drives. It was when HD media was introduced that the standard 1.2 MB 2HD
5.25" format approximately equaled the capacity of the 8" DSDD format.¹²
Capacity was immediately extended beyond this for special cases such as
Windows installation diskettes; a change in formatting allowed 1.5-1.8 MB
on an HD diskette. But the same formatting tricks (mainly, larger sectors
for less overhead) were possible on 8" drive systems, though I don't know
if they were ever used.
¹ In the case of the NEC PC-9801 series, it exactly equaled the 8" format
because NEC for whatever reason decided that they would use exactly the 8"
format: 77 tracks (even though the drive supported 80), the same number and
size of sectors and, strangely enough, even running the drive at the
standard 8" rate of 360 RPM rather than the 300 RPM at which 5.25" drives
² The 3.5" HD diskettes stored 1.44 MB instead of 1.2 MB because they used
18 instead of 15 sectors per track. They were capable of this because, as
part of the process of "shrinking" the 5.25" diskette to 3.5" whilst
maintaining exact format compatibility they had to increase the
coercivity to compensate for the smaller surface area. DD/HD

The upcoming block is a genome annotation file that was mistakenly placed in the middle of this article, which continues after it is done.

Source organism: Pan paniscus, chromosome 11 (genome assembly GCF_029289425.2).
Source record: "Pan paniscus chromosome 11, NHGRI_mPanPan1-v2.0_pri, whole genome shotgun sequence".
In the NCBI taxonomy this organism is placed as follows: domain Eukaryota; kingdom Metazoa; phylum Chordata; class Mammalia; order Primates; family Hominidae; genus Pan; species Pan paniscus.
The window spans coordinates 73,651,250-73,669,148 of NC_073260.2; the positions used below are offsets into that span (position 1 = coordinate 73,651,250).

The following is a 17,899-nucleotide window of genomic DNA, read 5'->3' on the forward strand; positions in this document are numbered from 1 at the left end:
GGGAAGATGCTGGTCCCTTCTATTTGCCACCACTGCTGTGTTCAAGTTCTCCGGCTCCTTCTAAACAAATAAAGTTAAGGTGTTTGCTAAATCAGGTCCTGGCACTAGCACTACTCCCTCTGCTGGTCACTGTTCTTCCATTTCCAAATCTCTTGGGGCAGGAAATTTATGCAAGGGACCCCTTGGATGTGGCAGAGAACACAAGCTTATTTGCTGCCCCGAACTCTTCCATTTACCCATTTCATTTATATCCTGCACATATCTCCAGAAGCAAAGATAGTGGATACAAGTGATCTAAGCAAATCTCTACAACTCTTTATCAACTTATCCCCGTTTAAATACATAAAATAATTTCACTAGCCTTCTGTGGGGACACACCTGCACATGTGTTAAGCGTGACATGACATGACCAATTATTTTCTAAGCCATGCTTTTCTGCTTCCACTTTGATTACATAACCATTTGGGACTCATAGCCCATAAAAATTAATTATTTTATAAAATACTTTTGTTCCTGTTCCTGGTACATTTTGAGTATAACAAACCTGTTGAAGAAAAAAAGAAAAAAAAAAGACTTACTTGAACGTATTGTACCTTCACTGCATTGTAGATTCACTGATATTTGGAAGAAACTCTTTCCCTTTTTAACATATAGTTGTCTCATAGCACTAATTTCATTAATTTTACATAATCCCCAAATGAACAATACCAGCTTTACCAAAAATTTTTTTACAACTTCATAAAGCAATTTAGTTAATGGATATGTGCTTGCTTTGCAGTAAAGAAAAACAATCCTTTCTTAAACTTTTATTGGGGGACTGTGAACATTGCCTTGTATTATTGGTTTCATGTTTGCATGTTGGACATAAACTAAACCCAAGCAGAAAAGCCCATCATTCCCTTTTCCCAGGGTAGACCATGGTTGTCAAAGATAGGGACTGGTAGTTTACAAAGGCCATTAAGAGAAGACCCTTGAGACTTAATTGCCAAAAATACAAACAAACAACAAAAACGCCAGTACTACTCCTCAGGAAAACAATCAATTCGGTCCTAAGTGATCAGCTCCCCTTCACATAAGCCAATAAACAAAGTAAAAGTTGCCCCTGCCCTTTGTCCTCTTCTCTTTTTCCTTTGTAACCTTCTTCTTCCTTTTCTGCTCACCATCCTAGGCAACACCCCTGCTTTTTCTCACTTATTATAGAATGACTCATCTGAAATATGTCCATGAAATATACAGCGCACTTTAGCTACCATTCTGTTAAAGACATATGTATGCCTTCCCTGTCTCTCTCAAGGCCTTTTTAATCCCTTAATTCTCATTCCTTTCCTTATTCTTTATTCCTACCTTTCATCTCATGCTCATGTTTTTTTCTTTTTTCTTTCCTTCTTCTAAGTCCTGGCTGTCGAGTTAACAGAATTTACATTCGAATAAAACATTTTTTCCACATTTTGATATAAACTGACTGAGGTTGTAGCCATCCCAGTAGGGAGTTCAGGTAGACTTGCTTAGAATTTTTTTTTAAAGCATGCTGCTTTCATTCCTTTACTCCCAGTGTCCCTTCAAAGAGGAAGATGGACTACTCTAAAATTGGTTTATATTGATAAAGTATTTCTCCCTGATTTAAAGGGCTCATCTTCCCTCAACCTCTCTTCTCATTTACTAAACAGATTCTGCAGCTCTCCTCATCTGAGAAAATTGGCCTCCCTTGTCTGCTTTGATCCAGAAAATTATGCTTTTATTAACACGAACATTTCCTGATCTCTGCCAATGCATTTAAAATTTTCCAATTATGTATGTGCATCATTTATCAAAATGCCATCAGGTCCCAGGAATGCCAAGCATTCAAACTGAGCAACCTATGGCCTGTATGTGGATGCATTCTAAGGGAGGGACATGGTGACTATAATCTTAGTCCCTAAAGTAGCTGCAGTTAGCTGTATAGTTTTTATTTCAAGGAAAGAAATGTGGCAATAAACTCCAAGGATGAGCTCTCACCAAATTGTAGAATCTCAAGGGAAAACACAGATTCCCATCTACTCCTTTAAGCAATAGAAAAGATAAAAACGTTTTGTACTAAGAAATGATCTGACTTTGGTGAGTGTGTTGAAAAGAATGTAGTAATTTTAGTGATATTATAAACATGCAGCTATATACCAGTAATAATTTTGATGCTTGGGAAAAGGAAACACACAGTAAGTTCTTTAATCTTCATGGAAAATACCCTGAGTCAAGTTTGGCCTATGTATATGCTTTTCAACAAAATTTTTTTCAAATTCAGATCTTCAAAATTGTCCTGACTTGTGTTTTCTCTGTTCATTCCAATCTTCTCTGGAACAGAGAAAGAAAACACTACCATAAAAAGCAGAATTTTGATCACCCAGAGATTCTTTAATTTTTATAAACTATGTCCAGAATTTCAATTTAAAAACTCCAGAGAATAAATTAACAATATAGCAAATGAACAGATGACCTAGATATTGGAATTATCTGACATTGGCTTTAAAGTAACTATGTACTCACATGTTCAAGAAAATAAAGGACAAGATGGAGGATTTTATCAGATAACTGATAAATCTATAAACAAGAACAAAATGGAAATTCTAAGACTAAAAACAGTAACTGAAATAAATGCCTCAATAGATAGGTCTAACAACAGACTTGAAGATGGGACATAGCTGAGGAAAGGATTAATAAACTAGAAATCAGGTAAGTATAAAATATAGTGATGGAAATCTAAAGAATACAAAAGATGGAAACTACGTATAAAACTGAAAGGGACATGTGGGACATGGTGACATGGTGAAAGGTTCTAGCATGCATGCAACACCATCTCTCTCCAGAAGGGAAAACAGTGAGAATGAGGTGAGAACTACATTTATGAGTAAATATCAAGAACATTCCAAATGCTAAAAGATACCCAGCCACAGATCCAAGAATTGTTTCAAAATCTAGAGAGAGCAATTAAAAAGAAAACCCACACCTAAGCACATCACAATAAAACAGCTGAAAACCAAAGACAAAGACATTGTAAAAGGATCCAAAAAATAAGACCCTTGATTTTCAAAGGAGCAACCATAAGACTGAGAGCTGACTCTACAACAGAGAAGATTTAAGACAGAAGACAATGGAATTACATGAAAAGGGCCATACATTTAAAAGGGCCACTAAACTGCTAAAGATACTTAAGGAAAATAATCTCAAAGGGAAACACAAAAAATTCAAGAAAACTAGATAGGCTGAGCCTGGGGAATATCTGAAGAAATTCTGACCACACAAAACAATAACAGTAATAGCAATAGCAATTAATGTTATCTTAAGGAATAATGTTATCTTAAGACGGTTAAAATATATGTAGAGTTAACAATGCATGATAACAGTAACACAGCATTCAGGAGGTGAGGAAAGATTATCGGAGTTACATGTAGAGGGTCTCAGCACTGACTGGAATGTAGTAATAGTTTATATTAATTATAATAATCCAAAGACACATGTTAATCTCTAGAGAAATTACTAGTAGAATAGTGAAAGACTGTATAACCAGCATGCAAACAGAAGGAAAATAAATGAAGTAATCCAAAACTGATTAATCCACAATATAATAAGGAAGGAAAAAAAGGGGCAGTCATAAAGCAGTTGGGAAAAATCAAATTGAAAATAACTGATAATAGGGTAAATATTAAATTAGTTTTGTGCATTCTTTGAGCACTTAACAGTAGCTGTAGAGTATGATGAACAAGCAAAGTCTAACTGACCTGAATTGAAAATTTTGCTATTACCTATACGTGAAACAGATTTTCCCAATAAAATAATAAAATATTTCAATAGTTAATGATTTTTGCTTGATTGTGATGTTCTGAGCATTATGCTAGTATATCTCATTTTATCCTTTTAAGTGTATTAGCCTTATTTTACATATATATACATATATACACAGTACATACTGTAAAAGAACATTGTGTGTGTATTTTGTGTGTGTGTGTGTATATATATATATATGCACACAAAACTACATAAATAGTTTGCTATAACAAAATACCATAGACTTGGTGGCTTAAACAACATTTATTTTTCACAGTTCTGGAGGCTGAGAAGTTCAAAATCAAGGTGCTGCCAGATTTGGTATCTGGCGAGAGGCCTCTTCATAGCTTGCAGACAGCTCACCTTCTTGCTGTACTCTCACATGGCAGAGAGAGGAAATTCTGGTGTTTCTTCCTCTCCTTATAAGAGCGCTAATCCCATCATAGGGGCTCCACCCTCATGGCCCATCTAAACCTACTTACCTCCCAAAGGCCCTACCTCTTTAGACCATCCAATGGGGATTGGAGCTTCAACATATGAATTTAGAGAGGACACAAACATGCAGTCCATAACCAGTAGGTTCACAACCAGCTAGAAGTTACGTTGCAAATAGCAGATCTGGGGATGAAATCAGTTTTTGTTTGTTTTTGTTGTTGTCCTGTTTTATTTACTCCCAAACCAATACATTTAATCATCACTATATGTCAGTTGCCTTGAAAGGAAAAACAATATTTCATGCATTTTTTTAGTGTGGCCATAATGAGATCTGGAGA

coercivity for 5.25" media was 300/600 Oersteds; for 3.5" media it was
8" drives were perfectly capable of improving in the same way as the 5.25"
drives did, moving from 48 to 96 tpi and DD to HD media. Indeed, someone
had obviously manufactured such drives because Maxell manufactured media
for them. But by the time these improvements were available 8"
drives had become relatively expensive and inconvenient compared to even
5.25" drives, not to mention 3.5" drives, and this is probably the reason
why 96 tpi HD 8" drive systems were very rare. But if you don't take this
rarity into account, 5.25" drives never caught up with 8" drives in storage
3.5" drive system capacity continued to increase, though HD media was the
last system that received truly widespread acceptance. 3.5" ED
drives ("Extended Density," with a typical formatted capacity of
2.88 MB) introduced new ED media and perpendicular recording and were
fairly widely available, though they never achieved the widespread
acceptance of HD drive systems. By this point 5.25" drive system
development, like 8" drive systems before it, had fallen off, but even so
there was a 5.25" 2.44 MB drive system (probably also using ED
media) standardised enough to be available from at least two manufacturers.
Eventually laser-servo designs bumped 3.5" capacity up to 20 MB and
beyond. The only format here that achieved any significant popularity were
the LS-120 and LS-240 SuperDisk formats (120 and 240 MB, respectively). I
don't know how difficult it would have been to transfer laser-servo
technology to 5.25" or 8" systems.
A good source of many fascinating details about many kinds of floppy drive
systems is Herb Johnson's Tech information on floppy disks drives and
media web pages, which provided many of the references above. (But I may
be biased since I am, in a small way, a contributor to those pages.)